Following a review of existing research on Zika virus, the Centers for Disease Control and Prevention (CDC) has concluded that Zika virus causes microcephaly and other severe brain defects in babies. The CDC finding was published in the New England Journal of Medicine.

In their review, researchers looked at studies conducted in Brazil and French Polynesia during recent outbreaks of Zika virus. In September 2015, researchers in Brazil reported an increasing in the number of infants with microcephaly. French Polynesia noted a similar increase of this brain defect during an outbreak there in 2013 and 2014.

One Brazilian study of 88 pregnant women infected with Zika who underwent prenatal ultrasonography testing found fetal abnormalities in 29 percent of the cases.

The CDC is concerned that the American public is not well-informed or well-prepared with regard to the Zika virus despite its best efforts. An Associated Press poll found that four out of 10 Americans have heard little or nothing at all about Zika virus.

Ninety percent of Americans who have heard of Zika know it can be spread through the bite of a mosquito carrying the virus but only 57 percent were aware the virus can be spread through sexual intercourse with an infected person.
To date, Americans infected with Zika have acquired it through travel to countries with active mosquito-borne transmission of the virus. The CDC has posted travel warnings for Americans traveling to these Latin American and Caribbean countries.

The CDC has advised women who are pregnant or hoping to become pregnant to avoid travel to Zika- affected areas. It has also expanded the initial guidance to include women’s partners, as it has become more clear that the virus is spread through sexual contact.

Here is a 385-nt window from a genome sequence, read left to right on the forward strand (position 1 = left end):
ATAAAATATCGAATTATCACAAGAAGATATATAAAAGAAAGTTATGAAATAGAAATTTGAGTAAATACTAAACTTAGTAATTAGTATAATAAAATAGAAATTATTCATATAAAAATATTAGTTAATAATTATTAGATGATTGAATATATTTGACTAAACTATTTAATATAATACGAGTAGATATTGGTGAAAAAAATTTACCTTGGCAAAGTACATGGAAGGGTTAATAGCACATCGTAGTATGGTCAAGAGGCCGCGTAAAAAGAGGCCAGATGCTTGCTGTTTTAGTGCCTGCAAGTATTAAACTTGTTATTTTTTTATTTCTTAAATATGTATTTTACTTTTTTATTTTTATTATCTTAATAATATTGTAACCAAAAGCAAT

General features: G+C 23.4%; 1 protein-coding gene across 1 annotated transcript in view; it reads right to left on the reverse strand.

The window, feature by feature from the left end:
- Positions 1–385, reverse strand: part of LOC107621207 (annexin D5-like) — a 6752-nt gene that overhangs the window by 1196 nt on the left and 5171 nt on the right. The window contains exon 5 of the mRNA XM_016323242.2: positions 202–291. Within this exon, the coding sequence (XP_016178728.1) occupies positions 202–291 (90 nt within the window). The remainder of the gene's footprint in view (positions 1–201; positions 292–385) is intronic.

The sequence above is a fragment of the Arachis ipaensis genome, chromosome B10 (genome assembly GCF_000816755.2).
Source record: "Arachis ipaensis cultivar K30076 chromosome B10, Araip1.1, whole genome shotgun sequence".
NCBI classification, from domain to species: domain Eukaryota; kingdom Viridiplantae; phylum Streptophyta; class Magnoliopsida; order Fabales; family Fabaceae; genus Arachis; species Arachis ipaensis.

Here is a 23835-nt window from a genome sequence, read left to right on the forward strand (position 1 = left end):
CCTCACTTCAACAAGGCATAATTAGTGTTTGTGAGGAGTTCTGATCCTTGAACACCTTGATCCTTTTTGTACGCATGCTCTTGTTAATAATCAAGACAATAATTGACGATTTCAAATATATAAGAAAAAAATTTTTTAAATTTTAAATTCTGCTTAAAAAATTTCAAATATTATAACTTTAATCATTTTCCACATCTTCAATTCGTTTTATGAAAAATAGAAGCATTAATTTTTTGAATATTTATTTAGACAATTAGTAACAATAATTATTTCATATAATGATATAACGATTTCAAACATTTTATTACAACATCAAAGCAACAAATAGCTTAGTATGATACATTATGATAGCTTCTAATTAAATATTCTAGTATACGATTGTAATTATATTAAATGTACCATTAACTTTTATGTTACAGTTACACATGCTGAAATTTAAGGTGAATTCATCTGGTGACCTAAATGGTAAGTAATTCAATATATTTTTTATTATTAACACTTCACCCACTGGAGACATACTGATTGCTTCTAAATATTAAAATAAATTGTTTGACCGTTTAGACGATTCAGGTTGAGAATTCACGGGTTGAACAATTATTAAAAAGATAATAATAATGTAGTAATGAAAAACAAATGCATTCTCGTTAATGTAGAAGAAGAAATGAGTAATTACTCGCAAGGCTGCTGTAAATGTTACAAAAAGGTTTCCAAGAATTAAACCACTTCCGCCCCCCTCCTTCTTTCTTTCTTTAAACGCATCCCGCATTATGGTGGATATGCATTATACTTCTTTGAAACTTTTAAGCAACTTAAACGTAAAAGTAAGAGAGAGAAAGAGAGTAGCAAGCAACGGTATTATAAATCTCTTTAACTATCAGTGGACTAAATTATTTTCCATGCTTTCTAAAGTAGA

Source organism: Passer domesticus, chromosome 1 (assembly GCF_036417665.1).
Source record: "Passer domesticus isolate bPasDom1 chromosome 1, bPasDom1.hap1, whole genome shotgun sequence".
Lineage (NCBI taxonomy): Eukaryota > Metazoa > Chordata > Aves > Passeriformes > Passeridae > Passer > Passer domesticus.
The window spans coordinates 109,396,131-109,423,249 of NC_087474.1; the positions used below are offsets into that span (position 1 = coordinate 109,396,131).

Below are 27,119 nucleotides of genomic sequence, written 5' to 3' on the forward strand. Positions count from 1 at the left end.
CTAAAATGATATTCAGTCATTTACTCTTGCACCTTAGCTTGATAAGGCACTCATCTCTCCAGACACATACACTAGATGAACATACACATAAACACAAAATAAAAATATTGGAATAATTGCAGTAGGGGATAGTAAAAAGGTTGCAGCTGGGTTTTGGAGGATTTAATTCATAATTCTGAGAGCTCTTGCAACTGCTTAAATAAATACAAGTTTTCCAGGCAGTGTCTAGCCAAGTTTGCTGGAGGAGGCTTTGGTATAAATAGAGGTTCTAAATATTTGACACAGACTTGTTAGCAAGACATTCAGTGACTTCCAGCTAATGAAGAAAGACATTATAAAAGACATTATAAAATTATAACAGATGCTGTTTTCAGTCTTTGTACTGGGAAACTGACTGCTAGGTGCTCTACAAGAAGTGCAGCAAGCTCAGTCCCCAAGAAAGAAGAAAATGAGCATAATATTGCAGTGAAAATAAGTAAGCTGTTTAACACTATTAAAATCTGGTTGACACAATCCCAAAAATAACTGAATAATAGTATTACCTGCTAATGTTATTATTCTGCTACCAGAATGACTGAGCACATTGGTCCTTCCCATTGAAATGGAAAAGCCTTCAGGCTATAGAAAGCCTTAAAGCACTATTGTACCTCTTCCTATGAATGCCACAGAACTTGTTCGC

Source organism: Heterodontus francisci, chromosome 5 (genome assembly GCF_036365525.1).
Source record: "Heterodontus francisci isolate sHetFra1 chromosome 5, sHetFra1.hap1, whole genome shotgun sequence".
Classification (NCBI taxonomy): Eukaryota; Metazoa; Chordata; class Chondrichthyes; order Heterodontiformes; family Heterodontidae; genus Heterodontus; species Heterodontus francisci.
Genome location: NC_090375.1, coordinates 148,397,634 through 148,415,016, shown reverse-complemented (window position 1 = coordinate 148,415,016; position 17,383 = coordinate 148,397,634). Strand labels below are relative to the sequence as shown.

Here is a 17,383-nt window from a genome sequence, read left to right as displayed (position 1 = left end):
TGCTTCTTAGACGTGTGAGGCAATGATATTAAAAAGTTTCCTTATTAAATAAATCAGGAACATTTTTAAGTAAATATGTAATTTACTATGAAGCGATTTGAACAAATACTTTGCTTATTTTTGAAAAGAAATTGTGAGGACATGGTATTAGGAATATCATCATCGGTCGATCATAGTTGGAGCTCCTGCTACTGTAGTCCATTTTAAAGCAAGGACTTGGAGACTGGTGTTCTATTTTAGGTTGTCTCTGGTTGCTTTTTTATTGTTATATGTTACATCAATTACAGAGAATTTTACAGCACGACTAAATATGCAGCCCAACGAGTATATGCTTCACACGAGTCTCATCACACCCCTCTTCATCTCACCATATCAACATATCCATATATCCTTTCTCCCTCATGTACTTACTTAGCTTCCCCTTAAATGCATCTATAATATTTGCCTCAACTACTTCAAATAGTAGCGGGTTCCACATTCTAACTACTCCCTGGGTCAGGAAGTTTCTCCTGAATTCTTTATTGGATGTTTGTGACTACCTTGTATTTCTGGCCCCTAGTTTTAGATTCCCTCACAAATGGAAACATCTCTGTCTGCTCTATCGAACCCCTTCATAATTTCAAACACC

Currently, the mosquitoes that carry the virus, Aedes aegyptiand Aedes albopictus, are present in at least 30 U.S. states, according to the CDC. Since no vaccine exists to prevent Zika, the agency is recommending the following preventive measures:

Wear long-sleeved shirts and long pants to prevent mosquito bites.
Stay in places with air conditioning or that use window and door screens to keep mosquitoes outside.
Use insect repellents, even if pregnant or breast-feeding.
Treat clothing with permethrin.
Prevent sexual transmission by using condoms or abstaining from sex.

Reviewed by Dr. David Priest, medical director for infection prevention and antimicrobial stewardship, Novant Health

Article above courtesy Novant Health:

The New Orleans Mosquito, Termite and Rodent Control Board works to enhance the quality of life in New Orleans by monitoring and controlling populations of mosquitoes, termites, and rodents, to reduce rodent and insect-borne disease and destruction.

The Board manages all pest populations in the most environmentally safe, efficient and economical manner.

Integrated Mosquito Control